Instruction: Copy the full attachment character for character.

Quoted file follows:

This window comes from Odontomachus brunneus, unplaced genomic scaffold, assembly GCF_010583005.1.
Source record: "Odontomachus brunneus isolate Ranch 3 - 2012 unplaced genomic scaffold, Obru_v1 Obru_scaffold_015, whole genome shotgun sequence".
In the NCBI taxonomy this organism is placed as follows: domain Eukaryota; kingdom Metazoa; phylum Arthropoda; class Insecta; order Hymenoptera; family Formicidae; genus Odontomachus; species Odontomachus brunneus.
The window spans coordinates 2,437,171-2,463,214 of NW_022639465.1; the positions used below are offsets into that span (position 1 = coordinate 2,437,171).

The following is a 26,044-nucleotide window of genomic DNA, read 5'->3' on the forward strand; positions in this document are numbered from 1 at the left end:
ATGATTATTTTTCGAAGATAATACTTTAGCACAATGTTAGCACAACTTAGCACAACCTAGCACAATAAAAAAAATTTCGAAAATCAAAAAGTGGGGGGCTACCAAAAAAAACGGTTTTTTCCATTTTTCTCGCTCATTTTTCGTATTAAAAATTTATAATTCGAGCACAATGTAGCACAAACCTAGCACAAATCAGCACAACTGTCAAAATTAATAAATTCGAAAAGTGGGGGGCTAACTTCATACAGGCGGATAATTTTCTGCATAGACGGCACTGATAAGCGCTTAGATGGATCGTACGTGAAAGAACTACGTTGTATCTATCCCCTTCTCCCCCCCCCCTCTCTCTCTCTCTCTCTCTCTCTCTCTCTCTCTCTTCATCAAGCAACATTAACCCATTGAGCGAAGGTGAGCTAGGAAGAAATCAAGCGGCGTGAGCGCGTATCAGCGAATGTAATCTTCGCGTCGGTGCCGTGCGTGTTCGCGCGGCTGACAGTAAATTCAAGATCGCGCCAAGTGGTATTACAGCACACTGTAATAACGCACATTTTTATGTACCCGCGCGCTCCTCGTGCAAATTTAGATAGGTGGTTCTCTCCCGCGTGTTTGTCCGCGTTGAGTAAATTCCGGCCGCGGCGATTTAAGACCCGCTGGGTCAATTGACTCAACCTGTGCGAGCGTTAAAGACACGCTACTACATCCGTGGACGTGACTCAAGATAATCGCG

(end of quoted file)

This window comes from Odontomachus brunneus, unplaced genomic scaffold, assembly GCF_010583005.1.
Source record: "Odontomachus brunneus isolate Ranch 3 - 2012 unplaced genomic scaffold, Obru_v1 Obru_scaffold_015, whole genome shotgun sequence".
In the NCBI taxonomy this organism is placed as follows: domain Eukaryota; kingdom Metazoa; phylum Arthropoda; class Insecta; order Hymenoptera; family Formicidae; genus Odontomachus; species Odontomachus brunneus.
The window spans coordinates 2,437,171-2,463,214 of NW_022639465.1; the positions used below are offsets into that span (position 1 = coordinate 2,437,171).

The following is a 26,044-nucleotide window of genomic DNA, read 5'->3' on the forward strand; positions in this document are numbered from 1 at the left end:
ATGATTATTTTTCGAAGATAATACTTTAGCACAATGTTAGCACAACTTAGCACAACCTAGCACAATAAAAAAAATTTCGAAAATCAAAAAGTGGGGGGCTACCAAAAAAAACGGTTTTTTCCATTTTTCTCGCTCATTTTTCGTATTAAAAATTTATAATTCGAGCACAATGTAGCACAAACCTAGCACAAATCAGCACAACTGTCAAAATTAATAAATTCGAAAAGTGGGGGGCTAACTTCATACAGGCGGATAATTTTCTGCATAGACGGCACTGATAAGCGCTTAGATGGATCGTACGTGAAAGAACTACGTTGTATCTATCCCCTTCTCCCCCCCCCCTCTCTCTCTCTCTCTCTCTCTCTCTCTCTCTCTCTTCATCAAGCAACATTAACCCATTGAGCGAAGGTGAGCTAGGAAGAAATCAAGCGGCGTGAGCGCGTATCAGCGAATGTAATCTTCGCGTCGGTGCCGTGCGTGTTCGCGCGGCTGACAGTAAATTCAAGATCGCGCCAAGTGGTATTACAGCACACTGTAATAACGCACATTTTTATGTACCCGCGCGCTCCTCGTGCAAATTTAGATAGGTGGTTCTCTCCCGCGTGTTTGTCCGCGTTGAGTAAATTCCGGCCGCGGCGATTTAAGACCCGCTGGGTCAATTGACTCAACCTGTGCGAGCGTTAAAGACACGCTACTACATCCGTGGACGTGACTCAAGATAATCGCG